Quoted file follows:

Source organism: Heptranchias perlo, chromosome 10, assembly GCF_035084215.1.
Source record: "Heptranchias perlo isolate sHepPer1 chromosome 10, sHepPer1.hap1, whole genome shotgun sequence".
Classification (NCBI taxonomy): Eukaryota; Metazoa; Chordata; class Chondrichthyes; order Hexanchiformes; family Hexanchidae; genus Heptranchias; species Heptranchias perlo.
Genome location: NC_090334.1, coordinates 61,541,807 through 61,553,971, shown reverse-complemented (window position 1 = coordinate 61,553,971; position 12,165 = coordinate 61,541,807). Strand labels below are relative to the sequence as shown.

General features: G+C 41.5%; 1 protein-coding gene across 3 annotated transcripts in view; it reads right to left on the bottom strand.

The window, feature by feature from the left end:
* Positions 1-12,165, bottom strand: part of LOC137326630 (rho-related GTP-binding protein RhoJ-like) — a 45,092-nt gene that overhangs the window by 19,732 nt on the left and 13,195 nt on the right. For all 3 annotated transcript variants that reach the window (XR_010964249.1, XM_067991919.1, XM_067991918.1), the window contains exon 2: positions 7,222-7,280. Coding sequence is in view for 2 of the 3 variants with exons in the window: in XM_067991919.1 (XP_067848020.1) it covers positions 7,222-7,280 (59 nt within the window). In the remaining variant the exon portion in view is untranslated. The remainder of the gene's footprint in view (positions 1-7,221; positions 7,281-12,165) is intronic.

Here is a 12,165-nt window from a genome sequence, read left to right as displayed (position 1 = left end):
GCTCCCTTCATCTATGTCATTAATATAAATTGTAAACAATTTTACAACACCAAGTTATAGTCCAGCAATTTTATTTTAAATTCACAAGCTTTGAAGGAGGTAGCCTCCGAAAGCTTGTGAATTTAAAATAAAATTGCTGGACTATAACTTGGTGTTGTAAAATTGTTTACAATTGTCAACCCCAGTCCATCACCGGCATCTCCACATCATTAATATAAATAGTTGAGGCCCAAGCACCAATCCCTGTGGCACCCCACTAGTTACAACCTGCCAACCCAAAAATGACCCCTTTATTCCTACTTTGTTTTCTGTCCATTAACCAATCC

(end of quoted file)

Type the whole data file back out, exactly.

Source organism: Heptranchias perlo, chromosome 10, assembly GCF_035084215.1.
Source record: "Heptranchias perlo isolate sHepPer1 chromosome 10, sHepPer1.hap1, whole genome shotgun sequence".
Classification (NCBI taxonomy): Eukaryota; Metazoa; Chordata; class Chondrichthyes; order Hexanchiformes; family Hexanchidae; genus Heptranchias; species Heptranchias perlo.
Genome location: NC_090334.1, coordinates 61,541,807 through 61,553,971, shown reverse-complemented (window position 1 = coordinate 61,553,971; position 12,165 = coordinate 61,541,807). Strand labels below are relative to the sequence as shown.

General features: G+C 41.5%; 1 protein-coding gene across 3 annotated transcripts in view; it reads right to left on the bottom strand.

The window, feature by feature from the left end:
* Positions 1-12,165, bottom strand: part of LOC137326630 (rho-related GTP-binding protein RhoJ-like) — a 45,092-nt gene that overhangs the window by 19,732 nt on the left and 13,195 nt on the right. For all 3 annotated transcript variants that reach the window (XR_010964249.1, XM_067991919.1, XM_067991918.1), the window contains exon 2: positions 7,222-7,280. Coding sequence is in view for 2 of the 3 variants with exons in the window: in XM_067991919.1 (XP_067848020.1) it covers positions 7,222-7,280 (59 nt within the window). In the remaining variant the exon portion in view is untranslated. The remainder of the gene's footprint in view (positions 1-7,221; positions 7,281-12,165) is intronic.

Here is a 12,165-nt window from a genome sequence, read left to right as displayed (position 1 = left end):
GCTCCCTTCATCTATGTCATTAATATAAATTGTAAACAATTTTACAACACCAAGTTATAGTCCAGCAATTTTATTTTAAATTCACAAGCTTTGAAGGAGGTAGCCTCCGAAAGCTTGTGAATTTAAAATAAAATTGCTGGACTATAACTTGGTGTTGTAAAATTGTTTACAATTGTCAACCCCAGTCCATCACCGGCATCTCCACATCATTAATATAAATAGTTGAGGCCCAAGCACCAATCCCTGTGGCACCCCACTAGTTACAACCTGCCAACCCAAAAATGACCCCTTTATTCCTACTTTGTTTTCTGTCCATTAACCAATCC